There have been a few encounters that had me questioning if I’m “dating correctly.” I asked myself if my expectations are too high, if I’m asking for too much, or should I be giving myself sooner? But, my beloved friend of 20+ years reassured me I’m doing just fine. Some people are dealing with things and project their insecurities and baggage onto you. Don’t let those individuals waiver your self-esteem or push their expectations onto you. Be kind to yourself, and if you meet someone trying to push the wrong buttons, “unmatch” them. Don’t argue with people who are not worth your energy or time. And don’t let those people instill doubt in your choices.

If you’ve recently come out of a long-term relationship, jumping into the dating pool can leave you a bit shell shocked and overwhelmed. It’s been almost a year for me, and I’m still overwhelmed. Nonetheless, breathe and take things one step at a time. You don’t need to jump into a relationship right now. Take each conversation with a new person as practice. You can learn how to introduce yourself, ask and answer questions, and learn your love language.

I have no idea what my love language is, but with a combination of learning to love myself and practicing talking to other people, I’m sure I’ll figure it out. And so will you! Be patient with yourself.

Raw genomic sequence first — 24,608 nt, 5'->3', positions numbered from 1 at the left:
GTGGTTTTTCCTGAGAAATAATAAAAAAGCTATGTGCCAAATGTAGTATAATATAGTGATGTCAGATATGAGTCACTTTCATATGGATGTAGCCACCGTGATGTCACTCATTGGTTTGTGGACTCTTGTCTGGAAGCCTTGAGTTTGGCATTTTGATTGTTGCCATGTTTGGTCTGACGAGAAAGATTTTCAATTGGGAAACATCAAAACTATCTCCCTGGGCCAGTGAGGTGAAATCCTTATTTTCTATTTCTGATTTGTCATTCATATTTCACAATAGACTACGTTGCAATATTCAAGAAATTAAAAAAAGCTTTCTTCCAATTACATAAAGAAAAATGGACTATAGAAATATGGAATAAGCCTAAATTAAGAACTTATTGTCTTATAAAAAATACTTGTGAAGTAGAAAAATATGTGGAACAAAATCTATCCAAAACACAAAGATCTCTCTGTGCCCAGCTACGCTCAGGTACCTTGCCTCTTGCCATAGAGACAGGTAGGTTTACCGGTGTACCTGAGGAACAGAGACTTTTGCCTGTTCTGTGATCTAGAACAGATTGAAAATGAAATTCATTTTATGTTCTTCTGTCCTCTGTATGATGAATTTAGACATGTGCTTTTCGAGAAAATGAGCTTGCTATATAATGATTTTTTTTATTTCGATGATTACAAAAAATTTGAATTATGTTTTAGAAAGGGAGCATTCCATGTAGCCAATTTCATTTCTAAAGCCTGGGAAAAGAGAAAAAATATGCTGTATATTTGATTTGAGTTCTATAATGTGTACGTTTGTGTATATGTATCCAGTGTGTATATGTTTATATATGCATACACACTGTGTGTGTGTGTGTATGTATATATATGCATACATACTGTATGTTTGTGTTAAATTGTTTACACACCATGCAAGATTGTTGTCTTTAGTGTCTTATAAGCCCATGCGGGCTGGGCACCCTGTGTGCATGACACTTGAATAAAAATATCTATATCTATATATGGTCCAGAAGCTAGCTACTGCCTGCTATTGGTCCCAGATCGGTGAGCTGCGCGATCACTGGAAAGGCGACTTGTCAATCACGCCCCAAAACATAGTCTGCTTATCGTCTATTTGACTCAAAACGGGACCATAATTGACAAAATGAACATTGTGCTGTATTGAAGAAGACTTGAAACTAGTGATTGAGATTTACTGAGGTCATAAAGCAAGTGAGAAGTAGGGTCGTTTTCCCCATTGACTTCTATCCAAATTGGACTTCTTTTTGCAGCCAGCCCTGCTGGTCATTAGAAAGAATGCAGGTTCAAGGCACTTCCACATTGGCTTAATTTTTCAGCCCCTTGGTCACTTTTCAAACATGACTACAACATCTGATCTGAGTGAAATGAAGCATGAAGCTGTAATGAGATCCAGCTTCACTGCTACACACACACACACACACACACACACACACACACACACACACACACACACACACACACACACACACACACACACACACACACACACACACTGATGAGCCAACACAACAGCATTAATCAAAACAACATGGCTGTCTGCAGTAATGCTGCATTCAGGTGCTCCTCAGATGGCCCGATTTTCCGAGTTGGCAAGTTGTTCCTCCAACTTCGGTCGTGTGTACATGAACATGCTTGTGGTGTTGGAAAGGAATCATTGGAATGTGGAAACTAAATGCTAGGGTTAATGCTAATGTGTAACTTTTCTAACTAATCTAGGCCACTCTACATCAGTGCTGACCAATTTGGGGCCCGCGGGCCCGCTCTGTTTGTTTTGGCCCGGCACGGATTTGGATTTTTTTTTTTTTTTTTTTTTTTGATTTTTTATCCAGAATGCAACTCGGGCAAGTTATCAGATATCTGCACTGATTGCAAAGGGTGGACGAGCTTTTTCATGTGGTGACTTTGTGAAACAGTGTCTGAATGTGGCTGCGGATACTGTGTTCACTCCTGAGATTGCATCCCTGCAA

Don’t feel pressured to meet if you’re not ready.

With or without COVID, I’m not a fan of meeting people I don’t know. I’m an incredibly shy person, and it’s tough to speak in person when I haven’t built a connection with that person. However, I find more matches want to meet up after a day or two of talking. It’s so odd to me. I recently asked a friend about what’s the appropriate time to meet someone after matching on Tinder. She said, meet up with a person when you genuinely feel excited about them. If you don’t feel excited about them, don’t worry about it.

It completely slipped my mind that part of dating is feeling excited about meeting someone. You should want to meet that person and want to spend your spare time with them. If you’re not comfortable, that probably means you need more time for that excitement to kick in, or maybe that person isn’t for you.

Please don’t feel like you need to meet a person to decide about them. Meeting in person is great, but only when you’re comfortable. Especially during these difficult times, you want to pick your dates very wisely.

It’s okay not to like someone anymore.

Say you’ve been talking to someone for a few months. You’ve got a feel for their personality, and you realize they’re just not for you. It’s ok to say, “This isn’t working out.” I recently met someone like that. I noticed a lot of recurring patterns in his behavior that I 100% don’t tolerate. So, I ended it.

You’re dating, not in a relationship! Don’t let anyone guilt-trip you into staying because they feel you shouldn’t give up on them. Dating is very different from being in an active relationship. In a relationship, you should try to resolve a problem before giving up on a person, unless that person is physically, verbally, or emotionally abusive. However, when you’re dating, you have a right to say, “Hey, I’m just not feeling this.” If you lose excitement or feel bored or annoyed when you‘re talking to a person in those initial few months, then it’s not going to get better later on. You want to feel happy when you speak to someone, not feel like you’ve been in a dying relationship of five years after five months.